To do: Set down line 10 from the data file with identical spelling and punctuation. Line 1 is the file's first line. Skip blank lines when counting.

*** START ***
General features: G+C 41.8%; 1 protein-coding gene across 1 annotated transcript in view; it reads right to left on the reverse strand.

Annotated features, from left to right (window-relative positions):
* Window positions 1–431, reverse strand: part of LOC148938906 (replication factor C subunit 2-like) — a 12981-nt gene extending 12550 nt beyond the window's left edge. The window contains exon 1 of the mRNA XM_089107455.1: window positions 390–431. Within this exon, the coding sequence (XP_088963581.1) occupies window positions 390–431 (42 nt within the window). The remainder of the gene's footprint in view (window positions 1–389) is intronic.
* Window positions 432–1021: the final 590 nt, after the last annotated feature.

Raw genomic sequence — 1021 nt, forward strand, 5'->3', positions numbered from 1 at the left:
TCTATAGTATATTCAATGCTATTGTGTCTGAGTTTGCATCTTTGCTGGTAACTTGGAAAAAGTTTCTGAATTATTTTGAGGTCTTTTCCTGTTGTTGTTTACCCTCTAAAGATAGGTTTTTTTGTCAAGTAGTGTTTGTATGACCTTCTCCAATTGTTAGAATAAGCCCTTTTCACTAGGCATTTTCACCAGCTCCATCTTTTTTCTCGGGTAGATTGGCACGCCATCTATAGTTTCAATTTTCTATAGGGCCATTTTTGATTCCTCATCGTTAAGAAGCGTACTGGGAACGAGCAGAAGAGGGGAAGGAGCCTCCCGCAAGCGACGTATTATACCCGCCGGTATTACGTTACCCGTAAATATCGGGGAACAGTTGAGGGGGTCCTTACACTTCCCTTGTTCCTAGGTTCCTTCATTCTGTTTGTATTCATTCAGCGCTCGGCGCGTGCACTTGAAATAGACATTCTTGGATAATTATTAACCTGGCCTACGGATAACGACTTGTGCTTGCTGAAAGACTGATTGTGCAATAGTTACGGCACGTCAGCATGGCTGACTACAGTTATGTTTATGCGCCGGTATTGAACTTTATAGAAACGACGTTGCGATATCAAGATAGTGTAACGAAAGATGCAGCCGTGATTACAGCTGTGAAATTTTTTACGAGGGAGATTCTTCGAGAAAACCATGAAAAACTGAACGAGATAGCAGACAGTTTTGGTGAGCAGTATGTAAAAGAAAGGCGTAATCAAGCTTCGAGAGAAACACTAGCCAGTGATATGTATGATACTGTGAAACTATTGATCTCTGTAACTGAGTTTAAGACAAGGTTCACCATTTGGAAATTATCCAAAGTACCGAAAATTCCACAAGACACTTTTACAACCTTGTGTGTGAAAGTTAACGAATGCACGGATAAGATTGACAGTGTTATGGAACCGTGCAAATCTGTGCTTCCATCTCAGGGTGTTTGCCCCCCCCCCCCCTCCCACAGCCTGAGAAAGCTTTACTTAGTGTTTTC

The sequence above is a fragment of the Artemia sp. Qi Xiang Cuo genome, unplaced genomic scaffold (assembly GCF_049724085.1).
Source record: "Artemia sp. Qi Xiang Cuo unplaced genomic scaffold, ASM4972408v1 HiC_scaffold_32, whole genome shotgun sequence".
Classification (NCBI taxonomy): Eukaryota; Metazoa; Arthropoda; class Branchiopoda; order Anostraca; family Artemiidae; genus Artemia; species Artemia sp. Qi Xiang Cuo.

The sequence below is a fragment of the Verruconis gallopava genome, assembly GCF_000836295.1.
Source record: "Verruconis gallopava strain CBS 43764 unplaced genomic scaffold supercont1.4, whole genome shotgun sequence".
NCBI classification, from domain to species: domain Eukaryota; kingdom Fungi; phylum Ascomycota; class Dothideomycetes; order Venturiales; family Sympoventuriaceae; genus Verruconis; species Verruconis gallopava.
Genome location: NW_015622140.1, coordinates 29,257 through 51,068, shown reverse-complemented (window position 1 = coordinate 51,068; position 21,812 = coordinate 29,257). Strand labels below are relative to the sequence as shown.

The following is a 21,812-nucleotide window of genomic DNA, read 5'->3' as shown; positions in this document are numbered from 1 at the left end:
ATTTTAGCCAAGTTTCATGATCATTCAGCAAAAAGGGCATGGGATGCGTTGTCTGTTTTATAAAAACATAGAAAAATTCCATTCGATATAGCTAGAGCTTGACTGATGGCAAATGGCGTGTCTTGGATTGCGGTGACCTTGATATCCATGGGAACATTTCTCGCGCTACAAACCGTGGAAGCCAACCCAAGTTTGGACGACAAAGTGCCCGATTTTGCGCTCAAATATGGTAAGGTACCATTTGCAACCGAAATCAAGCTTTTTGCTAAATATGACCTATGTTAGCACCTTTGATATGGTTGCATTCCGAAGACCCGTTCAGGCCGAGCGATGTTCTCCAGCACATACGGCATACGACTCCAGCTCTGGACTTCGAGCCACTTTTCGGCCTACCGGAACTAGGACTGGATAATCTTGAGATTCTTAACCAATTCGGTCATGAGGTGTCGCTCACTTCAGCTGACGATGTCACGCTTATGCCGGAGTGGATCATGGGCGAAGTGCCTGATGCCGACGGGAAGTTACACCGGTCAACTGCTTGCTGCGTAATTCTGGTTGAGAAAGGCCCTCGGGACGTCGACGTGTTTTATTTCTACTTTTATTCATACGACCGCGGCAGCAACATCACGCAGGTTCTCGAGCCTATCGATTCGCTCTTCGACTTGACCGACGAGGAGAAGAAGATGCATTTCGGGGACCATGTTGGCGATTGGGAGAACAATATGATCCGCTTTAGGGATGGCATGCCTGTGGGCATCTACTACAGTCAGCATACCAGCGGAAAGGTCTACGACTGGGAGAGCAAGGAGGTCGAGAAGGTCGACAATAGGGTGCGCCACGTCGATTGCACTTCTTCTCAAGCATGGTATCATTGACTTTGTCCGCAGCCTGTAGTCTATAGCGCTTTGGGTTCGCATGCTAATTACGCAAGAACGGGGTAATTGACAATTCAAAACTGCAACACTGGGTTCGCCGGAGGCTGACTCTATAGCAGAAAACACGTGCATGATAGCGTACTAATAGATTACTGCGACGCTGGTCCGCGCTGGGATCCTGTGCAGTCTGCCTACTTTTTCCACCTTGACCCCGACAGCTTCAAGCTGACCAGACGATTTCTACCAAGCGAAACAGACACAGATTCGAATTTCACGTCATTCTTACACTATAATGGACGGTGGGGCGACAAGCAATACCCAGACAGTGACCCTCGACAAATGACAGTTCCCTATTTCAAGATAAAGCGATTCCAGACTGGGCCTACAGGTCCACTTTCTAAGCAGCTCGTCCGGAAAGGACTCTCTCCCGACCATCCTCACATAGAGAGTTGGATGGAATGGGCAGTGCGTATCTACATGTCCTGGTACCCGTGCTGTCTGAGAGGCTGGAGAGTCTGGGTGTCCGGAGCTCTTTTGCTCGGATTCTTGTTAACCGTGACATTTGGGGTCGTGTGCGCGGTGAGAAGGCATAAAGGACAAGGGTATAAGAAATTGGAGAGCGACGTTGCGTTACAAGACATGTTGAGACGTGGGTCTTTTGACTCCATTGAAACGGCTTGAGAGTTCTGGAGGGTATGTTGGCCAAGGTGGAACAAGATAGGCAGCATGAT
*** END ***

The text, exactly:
The sequence below is a fragment of the Verruconis gallopava genome, assembly GCF_000836295.1.